Frequently Asked Questions
Here are the commonly asked questions about golf club lofts.
How Many Degrees Can You Change the Loft of a Golf Club?
Lofts can be changed by bending the hosel towards or away from the face plane, which opens or closes the clubface angle. For most clubs, especially irons, you can change the loft by 2 degrees since the potential effects of the bends could have on the sole angle of the club.
A one-degree change in the angle can affect your distance by two to four yards. For example, you can see 10-15 yards of difference by switching between an 8-iron with a loft of 37 to 39 degrees to a 9-iron with 41-43 degrees of loft.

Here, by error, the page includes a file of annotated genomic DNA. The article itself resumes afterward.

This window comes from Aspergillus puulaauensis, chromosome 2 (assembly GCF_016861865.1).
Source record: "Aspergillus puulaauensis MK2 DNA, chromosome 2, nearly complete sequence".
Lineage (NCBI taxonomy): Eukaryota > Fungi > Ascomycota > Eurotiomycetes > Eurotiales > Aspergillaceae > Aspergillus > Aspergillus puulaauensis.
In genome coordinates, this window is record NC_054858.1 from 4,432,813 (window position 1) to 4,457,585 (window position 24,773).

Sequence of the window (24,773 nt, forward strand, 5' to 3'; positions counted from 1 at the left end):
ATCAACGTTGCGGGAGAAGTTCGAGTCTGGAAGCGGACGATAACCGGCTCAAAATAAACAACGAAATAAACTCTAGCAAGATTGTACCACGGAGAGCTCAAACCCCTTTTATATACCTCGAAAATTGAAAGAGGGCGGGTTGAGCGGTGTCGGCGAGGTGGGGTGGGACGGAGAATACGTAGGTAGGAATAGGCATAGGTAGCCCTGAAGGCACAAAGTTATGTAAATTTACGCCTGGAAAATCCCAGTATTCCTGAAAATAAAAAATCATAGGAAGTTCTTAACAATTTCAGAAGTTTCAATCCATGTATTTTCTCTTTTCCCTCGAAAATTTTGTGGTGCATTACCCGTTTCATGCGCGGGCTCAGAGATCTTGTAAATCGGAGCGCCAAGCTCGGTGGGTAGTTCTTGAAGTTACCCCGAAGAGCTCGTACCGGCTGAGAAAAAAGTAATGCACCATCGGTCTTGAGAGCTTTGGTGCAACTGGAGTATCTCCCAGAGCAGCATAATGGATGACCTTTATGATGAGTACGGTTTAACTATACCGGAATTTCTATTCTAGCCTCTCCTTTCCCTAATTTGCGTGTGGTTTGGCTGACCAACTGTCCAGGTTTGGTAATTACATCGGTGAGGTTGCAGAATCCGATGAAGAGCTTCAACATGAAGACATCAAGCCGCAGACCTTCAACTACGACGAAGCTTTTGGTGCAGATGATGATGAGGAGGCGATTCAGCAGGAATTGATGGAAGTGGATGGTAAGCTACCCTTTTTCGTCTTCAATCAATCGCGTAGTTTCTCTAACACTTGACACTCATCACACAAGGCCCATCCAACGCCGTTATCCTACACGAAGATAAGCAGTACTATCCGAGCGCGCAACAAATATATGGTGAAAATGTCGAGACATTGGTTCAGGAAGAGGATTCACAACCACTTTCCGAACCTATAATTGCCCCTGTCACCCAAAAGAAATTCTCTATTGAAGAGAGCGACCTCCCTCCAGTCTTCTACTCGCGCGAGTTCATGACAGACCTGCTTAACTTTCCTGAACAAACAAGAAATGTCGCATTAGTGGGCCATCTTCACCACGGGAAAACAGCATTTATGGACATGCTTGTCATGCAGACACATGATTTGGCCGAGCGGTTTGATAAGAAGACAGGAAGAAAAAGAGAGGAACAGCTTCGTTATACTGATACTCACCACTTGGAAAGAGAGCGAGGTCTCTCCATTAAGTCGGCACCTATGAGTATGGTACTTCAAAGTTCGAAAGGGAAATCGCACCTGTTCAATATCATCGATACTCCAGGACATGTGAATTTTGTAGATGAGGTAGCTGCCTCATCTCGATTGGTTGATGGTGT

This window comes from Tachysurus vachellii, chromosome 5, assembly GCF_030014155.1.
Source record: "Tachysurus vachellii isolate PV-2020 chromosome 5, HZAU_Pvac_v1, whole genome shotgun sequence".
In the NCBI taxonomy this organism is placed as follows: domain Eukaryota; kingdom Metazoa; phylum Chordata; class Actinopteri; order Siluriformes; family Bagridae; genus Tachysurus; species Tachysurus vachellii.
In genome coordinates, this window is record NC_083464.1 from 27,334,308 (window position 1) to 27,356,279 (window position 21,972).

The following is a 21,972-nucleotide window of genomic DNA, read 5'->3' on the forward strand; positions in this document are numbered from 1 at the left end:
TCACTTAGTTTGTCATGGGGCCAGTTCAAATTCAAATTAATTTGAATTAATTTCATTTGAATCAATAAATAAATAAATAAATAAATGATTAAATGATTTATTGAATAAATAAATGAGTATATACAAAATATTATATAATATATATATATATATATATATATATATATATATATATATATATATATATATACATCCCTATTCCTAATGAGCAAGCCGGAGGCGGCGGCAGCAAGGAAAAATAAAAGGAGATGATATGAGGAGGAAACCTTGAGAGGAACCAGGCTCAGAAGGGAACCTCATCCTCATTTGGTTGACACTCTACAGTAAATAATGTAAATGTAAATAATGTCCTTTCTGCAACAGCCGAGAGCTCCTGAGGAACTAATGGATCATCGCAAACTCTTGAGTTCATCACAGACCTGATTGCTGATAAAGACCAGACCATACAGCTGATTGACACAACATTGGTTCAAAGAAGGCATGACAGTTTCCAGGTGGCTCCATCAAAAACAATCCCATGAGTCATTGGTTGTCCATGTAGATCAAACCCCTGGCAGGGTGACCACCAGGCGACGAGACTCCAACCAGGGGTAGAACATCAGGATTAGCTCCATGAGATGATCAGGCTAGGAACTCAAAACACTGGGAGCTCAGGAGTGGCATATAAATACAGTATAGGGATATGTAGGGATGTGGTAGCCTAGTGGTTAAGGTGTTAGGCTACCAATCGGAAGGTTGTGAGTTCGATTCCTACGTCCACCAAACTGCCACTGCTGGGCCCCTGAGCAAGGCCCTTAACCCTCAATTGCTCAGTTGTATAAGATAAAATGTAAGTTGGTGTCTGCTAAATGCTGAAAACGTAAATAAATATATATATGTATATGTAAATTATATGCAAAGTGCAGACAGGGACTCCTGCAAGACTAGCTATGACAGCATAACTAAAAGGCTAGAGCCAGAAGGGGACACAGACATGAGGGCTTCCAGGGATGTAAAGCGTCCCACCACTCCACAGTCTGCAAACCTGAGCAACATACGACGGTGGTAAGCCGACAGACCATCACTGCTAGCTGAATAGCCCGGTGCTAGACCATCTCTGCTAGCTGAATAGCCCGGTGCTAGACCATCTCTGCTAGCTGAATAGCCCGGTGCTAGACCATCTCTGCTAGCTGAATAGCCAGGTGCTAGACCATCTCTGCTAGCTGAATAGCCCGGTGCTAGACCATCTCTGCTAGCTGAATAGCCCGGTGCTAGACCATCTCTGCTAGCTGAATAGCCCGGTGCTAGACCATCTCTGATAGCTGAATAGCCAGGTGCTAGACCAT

Whether you’re playing golf competitively or for the health benefits, adding a few extra yards can make a world of difference.
What Is the Highest Loft on a Golf Club?
The lob wedge has the highest loft among the golf clubs. Players generally use it for navigating around barriers in the courses or shots of short distances. The high ball flight ensures a more vertical descent cutting down on the roll when the ball lands on the green.
Typically, lob wedges are about 60 degrees, but some can run up to 68 degrees. When it comes to the launch angle, that depends on the loft of the golf club combined with the swing speed.
By learning to use the loft to your advantage, you’ll select better courses based on the situation and better escape from trouble, such as overcoming obstacles.Now you can take what you’ve learned and find the best golf clubs suited for your swing speed and playing style. When you’re ready, be sure to keep those clubs protected with a stylish but robust golf bag from STITCH.